3 November, 2009
Titles & End Credits
Changing fashions in movie titles are one of the richest veins in typography’s fossil record. On his website, graphic designer Christian Annyas has put together a nice collection of movie title stills — both opening and end credits — offering a handy synopsis of twentieth century lettering. Rather than an exhaustive survey, Annyas has curated a small and personal collection that’s conveniently organized by decade: dipping into any period offers a convenient way of getting a taste for the lettering of the era.
Keep an eye out for “in-camera” lettering, in which lettering is incorporated into on-screen props. The book in Jeux Interdits uses a popular trope; the telephone in Dial M for Murder and the playing cards of Le Roman d’un Tricheur have become classics. Truly stirring is the occasional title that feels jarringly modern: The Fly has the sort of purposeful unease that still strikes a chill, fifty-one years later. —JH
1 August, 2008
Data Visualization of the Day
The position on the y-axis represents each film’s rank, revealing the importance of a strong opening weekend (but begging the question of how The Bucket List, which opened in 23rd place, became the #1 movie in America the following week; something to do with New Year’s Day?) The slope of each line conveys the distinction between films with a slow burn (Juno) and those that flamed out (Cloverfield.) Beane makes a rare and non-gratuitous use of color to distinguish individual data lines, where the occasional dissonance identifies films with box office longevity: the thread of mint green running through the purple of early May highlights the inexplicable endurance of Horton Hears a Who. And the height of the y-axis overall charts seasonal trends in the industry at large, confirming that July is considerably more important than April.
Finally, I appreciate the way Beane used rollovers to reveal the names of the films themselves. A lesser designer would have given this information primacy, but Beane recognized that the titles, while crucial, are not the story themselves. Isn’t it nice when a bold decision is demonstrably the right one? —JH
30 July, 2008
Objectified: A New Film by Gary Hustwit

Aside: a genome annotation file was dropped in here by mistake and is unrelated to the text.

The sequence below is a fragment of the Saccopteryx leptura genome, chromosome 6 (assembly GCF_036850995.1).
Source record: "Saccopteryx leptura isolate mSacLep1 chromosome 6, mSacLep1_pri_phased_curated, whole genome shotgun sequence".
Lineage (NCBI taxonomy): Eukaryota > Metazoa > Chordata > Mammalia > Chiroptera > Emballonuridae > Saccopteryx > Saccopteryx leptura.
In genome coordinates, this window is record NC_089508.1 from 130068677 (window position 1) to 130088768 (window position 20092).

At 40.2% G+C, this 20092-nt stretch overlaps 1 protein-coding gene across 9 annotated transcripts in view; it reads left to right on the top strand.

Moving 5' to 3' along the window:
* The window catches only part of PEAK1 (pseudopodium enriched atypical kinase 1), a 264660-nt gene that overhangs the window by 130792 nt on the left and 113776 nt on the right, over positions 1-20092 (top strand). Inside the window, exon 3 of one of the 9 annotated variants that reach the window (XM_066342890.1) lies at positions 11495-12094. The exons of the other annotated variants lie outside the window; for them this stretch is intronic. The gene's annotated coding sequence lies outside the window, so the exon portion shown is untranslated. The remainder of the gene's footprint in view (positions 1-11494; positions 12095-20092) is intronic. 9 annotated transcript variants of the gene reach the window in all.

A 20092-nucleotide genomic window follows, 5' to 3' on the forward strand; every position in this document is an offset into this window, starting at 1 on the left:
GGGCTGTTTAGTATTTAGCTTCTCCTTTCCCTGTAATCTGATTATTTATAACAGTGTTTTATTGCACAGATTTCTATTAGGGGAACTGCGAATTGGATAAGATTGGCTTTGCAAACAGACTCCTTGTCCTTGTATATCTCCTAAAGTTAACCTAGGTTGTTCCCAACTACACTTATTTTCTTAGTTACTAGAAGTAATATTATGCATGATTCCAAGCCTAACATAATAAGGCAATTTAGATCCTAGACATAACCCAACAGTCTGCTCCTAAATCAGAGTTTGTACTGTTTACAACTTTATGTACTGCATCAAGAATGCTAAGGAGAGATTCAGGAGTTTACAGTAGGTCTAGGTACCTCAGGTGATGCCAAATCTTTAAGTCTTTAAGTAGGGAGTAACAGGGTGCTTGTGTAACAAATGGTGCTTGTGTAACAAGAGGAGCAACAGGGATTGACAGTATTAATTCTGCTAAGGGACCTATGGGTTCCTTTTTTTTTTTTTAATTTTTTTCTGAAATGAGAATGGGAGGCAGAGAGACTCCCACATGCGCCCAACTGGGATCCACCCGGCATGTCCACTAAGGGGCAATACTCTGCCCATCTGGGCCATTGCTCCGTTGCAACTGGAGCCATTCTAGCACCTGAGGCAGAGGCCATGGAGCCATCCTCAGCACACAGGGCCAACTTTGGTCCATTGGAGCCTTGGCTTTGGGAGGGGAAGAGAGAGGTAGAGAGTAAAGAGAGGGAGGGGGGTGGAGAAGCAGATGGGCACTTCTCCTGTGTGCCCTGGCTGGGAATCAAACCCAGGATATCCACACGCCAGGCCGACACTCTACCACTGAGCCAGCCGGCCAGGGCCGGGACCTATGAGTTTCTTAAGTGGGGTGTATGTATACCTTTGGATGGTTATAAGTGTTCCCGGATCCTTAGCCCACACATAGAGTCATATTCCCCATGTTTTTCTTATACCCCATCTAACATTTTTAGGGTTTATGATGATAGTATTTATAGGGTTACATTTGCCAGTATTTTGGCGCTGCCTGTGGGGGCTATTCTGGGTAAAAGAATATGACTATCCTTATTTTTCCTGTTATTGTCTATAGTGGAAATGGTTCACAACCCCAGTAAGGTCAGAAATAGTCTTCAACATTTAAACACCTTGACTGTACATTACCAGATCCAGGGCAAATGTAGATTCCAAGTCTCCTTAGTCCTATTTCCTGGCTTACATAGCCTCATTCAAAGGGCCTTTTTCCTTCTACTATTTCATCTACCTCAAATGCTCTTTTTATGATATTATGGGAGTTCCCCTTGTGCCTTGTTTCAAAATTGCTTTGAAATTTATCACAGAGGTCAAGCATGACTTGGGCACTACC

Ever since director Gary Hustwit invited us to appear in his film Helvetica, life has changed for me and Tobias in two ways. First, we get recognized on the street from time to time (always with the implied aren’t you those type dorks) — but second, and more rewardingly, we periodically find ourselves sitting on a panel with the director. It was at just such an event last autumn that Gary mentioned his new project, a documentary about industrial design. It shouldn’t have come as a surprise: earlier in the evening, our conversation had touched upon a mutual appreciation of the IWC Portuguese wristwatch and the Porsche 356 Speedster. But I was thrilled and delighted nonetheless, and have been looking forward to the project ever since. The film is Objectified, its website is up, and I am counting down the days until its 2009 premiere.
I’ve always loved industrial design, but I don’t think I'd measured the depth of my affection until I took a spin through the movie's production stills. I knew I could look forward to hearing more from Marc Newson and Apple's Jonathan Ive, but I hadn't anticipated so many other wonderful participants: Hella Jongerius is featured, whose work I've always found brilliant, witty and uplifting, and I’m especially looking forward to the segment featuring Dieter Rams, chief of design at Braun from 1961 to 1995. Beyond being one of the most influential designers in the history of his craft, Rams is simply a cool cat: that’s him above, with what looks to be his 606 Universal Shelving System, and a modular hi-fi that I physically crave. Look at it: it’s smart, stylish, functional, and badass; it’s the Steve McQueen of audio equipment. And it’s just the beginning. —JH
6 February, 2008
Not Playing at a Theater Near You
Now appearing at Vanity Fair is a great exhibit of lobby cards from the collection of the late Leonard Schrader. From Schrader's collection of 8,462 items the editors have chosen an attractive and representative set of 36 that celebrates the golden age of lettering, before its ultimate fall to typography.
At left, an excerpt from Saved by Wireless, Joe and Mia May's 1919 epic about which the IMDB is strangely silent. (Judging from the cavemen, presumably it does not deal with the convenience of 802.11; been there, though.) Other highlights include MGM's The Devil Doll, whose inside-out lettering prefigures Roger Excoffon's Calypso typeface of 1958, and Fritz Lang's Metropolis rendered in a whimsical style of lettering that befits the movie's cheery themes of dystopianism, technological isolation, and internecine strife. For ages six and up. —JH